# Why does wind direction change in a front? [duplicate]

Plenty of answers answer the question that it happens but I can't find a good answer as to why the wind shifts during the passing of a front. For an extreme example see:

(in Dutch, x is hours and y is wind direction in degrees)
Where a passing cold front moved the wind directon from south to northwest.

The other question provides a very broad answer as to why wind changes in general and the answers there are applicable in general. My question is about the specific circumstances of a thermal front and what causes the change in the balance of forces to suddenly allow or force the direction of the wind to change direction.

• @gansub sadly no, that answer is about the regular wind inside a system without fronts passing. Dec 15 '20 at 14:55
• a front is not some extraordinary phenomenon. It has to obey the NS or primitive equations with some balance condition rolled in. Dec 15 '20 at 17:01
• So yeah, what is that balance condition? It seems that a front either provides or releases some form of friction to, quite suddenly, change the balance of forces that makes the wind blow in a certain direction. Is it just the boundary between two air masses that provides this resistance? Dec 15 '20 at 17:41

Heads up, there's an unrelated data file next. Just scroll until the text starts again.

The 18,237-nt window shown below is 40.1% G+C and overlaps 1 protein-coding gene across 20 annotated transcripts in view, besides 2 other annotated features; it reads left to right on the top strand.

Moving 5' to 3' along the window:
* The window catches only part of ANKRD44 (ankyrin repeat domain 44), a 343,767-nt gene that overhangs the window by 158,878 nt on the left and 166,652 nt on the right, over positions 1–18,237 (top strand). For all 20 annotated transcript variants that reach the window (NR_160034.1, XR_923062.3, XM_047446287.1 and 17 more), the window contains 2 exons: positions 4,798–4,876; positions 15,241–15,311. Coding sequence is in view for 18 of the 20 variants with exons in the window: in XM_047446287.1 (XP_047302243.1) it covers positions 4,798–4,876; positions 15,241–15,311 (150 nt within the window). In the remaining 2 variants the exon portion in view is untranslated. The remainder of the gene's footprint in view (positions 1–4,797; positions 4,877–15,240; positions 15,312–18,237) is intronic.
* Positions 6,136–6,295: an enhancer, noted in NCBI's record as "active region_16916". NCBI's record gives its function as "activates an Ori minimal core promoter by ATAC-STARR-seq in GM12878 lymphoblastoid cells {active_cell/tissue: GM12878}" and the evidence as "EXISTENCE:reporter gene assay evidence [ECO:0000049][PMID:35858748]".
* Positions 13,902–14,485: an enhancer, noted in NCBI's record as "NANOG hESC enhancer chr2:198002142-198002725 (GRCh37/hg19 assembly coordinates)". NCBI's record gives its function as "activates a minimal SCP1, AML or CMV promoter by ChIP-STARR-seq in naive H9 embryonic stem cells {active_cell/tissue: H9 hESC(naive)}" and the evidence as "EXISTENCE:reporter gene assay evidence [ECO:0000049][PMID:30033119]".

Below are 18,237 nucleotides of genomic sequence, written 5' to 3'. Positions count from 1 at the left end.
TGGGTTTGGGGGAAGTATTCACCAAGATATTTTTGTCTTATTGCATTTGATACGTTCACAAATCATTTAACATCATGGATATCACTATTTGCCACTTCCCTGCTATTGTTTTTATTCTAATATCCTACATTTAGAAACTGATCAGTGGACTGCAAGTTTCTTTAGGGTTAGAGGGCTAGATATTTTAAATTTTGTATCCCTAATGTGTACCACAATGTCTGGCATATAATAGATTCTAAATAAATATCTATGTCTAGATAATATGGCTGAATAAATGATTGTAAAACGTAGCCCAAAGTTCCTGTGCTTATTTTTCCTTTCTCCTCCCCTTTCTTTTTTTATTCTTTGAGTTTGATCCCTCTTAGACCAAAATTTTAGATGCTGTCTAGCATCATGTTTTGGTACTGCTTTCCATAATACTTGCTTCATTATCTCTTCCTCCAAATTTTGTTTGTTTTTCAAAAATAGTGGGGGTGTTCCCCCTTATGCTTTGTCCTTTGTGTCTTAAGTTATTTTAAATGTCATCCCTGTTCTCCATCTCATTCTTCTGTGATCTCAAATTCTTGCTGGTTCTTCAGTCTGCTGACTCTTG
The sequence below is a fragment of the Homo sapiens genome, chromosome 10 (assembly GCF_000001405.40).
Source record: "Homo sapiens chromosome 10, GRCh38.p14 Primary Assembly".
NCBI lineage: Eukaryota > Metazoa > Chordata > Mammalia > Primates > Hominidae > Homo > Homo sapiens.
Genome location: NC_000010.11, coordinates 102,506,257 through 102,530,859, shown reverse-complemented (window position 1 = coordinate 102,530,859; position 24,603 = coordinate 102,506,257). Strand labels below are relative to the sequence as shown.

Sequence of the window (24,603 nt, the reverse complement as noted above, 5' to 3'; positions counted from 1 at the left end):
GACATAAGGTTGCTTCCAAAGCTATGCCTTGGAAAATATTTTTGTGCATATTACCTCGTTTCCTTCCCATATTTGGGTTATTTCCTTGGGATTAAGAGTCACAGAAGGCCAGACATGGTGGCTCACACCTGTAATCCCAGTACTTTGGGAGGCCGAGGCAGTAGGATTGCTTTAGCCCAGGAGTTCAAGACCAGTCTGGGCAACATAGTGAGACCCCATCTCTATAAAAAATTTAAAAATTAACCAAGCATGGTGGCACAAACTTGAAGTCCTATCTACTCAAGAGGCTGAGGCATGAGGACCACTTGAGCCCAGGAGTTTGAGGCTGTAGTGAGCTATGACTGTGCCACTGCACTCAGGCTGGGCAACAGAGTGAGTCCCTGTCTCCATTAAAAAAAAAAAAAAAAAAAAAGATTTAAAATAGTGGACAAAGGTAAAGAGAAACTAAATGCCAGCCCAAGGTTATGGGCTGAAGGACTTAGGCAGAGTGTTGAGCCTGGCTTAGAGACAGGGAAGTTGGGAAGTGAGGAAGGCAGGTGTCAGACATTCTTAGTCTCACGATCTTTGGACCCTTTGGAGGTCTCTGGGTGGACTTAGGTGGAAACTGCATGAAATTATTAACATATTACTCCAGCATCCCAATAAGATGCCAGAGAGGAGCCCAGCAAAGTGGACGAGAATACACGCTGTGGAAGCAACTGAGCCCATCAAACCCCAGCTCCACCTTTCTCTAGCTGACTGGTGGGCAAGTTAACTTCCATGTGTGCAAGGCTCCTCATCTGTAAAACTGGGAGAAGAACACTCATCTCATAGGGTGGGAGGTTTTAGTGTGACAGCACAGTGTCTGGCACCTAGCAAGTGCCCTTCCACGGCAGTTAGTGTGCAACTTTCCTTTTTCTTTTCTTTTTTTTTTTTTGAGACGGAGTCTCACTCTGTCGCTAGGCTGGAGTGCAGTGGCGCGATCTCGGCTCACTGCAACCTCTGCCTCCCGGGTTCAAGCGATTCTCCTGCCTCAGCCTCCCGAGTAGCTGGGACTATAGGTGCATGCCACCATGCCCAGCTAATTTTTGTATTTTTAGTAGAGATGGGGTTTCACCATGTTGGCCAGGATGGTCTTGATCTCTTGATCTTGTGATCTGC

• Dec 16 '20 at 2:24
• Mate if a wikipedia article answered my question I wouldn't be here. You seem to know the answer, please walk me through it. Dec 16 '20 at 11:45

## 1 Answer

An answer I got on Reddit which seems to make sense is that fronts are usually accompanied by a pressure change which locally reinforces the "normal" geostrophic wind which changes the wind direction.

If anyone has a more in depth answer I'd love to hear it.